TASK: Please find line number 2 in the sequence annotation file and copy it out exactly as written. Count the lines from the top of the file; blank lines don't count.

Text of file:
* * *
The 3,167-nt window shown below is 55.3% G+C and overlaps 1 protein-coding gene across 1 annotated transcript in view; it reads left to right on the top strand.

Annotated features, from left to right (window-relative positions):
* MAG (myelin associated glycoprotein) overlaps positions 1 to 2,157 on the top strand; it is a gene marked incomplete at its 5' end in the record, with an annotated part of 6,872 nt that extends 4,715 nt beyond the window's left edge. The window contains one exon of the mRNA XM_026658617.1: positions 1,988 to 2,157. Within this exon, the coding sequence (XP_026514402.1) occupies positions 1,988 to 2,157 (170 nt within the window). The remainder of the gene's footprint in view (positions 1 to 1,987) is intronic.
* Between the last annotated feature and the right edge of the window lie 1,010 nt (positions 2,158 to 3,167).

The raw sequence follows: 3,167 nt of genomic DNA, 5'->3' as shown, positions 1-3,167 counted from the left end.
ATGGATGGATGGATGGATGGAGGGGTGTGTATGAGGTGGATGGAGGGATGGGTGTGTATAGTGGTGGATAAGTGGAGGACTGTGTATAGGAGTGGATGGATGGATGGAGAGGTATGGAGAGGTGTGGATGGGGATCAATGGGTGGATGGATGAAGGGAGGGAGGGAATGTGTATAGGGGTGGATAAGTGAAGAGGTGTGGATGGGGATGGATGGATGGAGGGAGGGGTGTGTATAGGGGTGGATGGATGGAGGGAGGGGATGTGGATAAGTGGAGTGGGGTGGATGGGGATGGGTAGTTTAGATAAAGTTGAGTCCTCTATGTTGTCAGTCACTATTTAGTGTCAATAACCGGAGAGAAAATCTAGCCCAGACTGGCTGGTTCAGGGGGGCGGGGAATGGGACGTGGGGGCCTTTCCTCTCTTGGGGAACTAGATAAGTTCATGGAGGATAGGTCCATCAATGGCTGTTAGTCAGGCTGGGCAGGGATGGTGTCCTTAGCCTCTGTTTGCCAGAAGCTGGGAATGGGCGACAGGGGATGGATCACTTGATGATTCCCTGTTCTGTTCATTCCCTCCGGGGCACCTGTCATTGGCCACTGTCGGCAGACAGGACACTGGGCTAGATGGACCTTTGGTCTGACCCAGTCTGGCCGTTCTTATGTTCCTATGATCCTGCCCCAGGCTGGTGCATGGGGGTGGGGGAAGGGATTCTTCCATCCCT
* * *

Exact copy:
Annotated features, from left to right (window-relative positions):